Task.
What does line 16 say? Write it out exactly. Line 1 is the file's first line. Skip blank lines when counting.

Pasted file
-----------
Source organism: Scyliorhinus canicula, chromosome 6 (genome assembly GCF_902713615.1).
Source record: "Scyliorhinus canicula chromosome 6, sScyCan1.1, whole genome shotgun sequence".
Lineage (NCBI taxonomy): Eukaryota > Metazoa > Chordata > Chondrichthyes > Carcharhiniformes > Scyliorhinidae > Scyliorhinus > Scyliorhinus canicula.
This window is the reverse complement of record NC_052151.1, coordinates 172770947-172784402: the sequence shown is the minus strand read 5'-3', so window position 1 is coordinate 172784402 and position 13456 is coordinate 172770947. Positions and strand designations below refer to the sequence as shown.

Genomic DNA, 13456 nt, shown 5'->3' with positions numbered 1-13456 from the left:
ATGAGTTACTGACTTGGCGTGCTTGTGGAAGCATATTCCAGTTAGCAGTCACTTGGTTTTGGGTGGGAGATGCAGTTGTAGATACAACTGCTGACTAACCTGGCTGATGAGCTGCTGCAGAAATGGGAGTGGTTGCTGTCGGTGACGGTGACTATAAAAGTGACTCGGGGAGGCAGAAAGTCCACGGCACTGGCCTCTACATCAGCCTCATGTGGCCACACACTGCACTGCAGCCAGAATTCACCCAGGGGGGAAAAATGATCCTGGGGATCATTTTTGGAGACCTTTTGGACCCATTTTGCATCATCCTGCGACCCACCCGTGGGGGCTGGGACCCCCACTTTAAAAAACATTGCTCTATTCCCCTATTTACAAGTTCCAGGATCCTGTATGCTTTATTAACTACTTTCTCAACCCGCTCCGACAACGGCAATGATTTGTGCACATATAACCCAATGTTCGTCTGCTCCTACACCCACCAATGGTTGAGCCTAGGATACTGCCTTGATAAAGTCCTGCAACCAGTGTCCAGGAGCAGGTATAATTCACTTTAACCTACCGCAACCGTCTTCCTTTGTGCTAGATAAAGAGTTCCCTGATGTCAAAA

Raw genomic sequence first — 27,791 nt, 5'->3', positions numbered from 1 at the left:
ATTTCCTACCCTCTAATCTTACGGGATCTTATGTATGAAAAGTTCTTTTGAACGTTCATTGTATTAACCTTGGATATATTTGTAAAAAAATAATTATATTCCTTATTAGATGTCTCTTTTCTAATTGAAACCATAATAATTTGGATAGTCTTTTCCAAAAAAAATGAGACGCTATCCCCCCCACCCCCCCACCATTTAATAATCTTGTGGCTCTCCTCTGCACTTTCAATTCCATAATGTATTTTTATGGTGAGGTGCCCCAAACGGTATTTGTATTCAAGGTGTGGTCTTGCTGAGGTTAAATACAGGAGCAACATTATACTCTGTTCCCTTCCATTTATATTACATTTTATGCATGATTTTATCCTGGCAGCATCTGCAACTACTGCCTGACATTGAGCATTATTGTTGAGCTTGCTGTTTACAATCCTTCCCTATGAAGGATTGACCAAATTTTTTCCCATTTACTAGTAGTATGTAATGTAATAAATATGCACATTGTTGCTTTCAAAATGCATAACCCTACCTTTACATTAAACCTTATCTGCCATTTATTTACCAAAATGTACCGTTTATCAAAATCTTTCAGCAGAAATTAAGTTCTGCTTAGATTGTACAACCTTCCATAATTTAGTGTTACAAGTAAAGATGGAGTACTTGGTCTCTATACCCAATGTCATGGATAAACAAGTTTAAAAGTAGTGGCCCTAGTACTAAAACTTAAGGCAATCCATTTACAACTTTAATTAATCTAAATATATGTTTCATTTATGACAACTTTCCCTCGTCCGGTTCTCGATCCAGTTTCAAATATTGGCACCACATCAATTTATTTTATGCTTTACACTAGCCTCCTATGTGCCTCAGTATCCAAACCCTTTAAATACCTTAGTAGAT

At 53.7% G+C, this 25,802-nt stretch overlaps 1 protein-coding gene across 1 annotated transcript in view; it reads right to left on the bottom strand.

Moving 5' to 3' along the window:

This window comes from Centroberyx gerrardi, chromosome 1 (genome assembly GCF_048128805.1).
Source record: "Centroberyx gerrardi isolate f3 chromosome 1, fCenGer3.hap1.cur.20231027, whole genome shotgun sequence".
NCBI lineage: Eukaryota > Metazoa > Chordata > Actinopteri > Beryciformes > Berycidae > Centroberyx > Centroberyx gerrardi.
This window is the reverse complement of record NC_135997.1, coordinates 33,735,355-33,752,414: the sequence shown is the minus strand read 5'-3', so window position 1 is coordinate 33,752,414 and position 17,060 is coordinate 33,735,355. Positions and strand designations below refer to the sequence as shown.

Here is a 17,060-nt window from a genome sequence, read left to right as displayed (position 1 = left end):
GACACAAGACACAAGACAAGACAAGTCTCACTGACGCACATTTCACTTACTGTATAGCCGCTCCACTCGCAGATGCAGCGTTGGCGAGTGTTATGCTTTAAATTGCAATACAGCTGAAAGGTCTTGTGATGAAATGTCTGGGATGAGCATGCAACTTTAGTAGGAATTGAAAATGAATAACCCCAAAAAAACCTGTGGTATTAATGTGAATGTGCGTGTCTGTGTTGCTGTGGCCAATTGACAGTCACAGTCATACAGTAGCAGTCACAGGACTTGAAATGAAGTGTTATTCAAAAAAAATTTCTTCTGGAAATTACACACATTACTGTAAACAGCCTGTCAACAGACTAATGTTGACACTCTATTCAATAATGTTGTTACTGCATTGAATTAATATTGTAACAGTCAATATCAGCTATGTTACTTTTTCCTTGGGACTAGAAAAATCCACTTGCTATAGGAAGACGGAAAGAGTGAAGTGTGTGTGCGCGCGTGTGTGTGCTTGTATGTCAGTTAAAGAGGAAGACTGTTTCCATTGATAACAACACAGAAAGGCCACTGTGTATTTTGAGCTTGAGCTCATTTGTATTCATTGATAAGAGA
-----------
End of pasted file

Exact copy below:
GACACAAGACACAAGACAAGACAAGTCTCACTGACGCACATTTCACTTACTGTATAGCCGCTCCACTCGCAGATGCAGCGTTGGCGAGTGTTATGCTTTAAATTGCAATACAGCTGAAAGGTCTTGTGATGAAATGTCTGGGATGAGCATGCAACTTTAGTAGGAATTGAAAATGAATAACCCCAAAAAAACCTGTGGTATTAATGTGAATGTGCGTGTCTGTGTTGCTGTGGCCAATTGACAGTCACAGTCATACAGTAGCAGTCACAGGACTTGAAATGAAGTGTTATTCAAAAAAAATTTCTTCTGGAAATTACACACATTACTGTAAACAGCCTGTCAACAGACTAATGTTGACACTCTATTCAATAATGTTGTTACTGCATTGAATTAATATTGTAACAGTCAATATCAGCTATGTTACTTTTTCCTTGGGACTAGAAAAATCCACTTGCTATAGGAAGACGGAAAGAGTGAAGTGTGTGTGCGCGCGTGTGTGTGCTTGTATGTCAGTTAAAGAGGAAGACTGTTTCCATTGATAACAACACAGAAAGGCCACTGTGTATTTTGAGCTTGAGCTCATTTGTATTCATTGATAAGAGA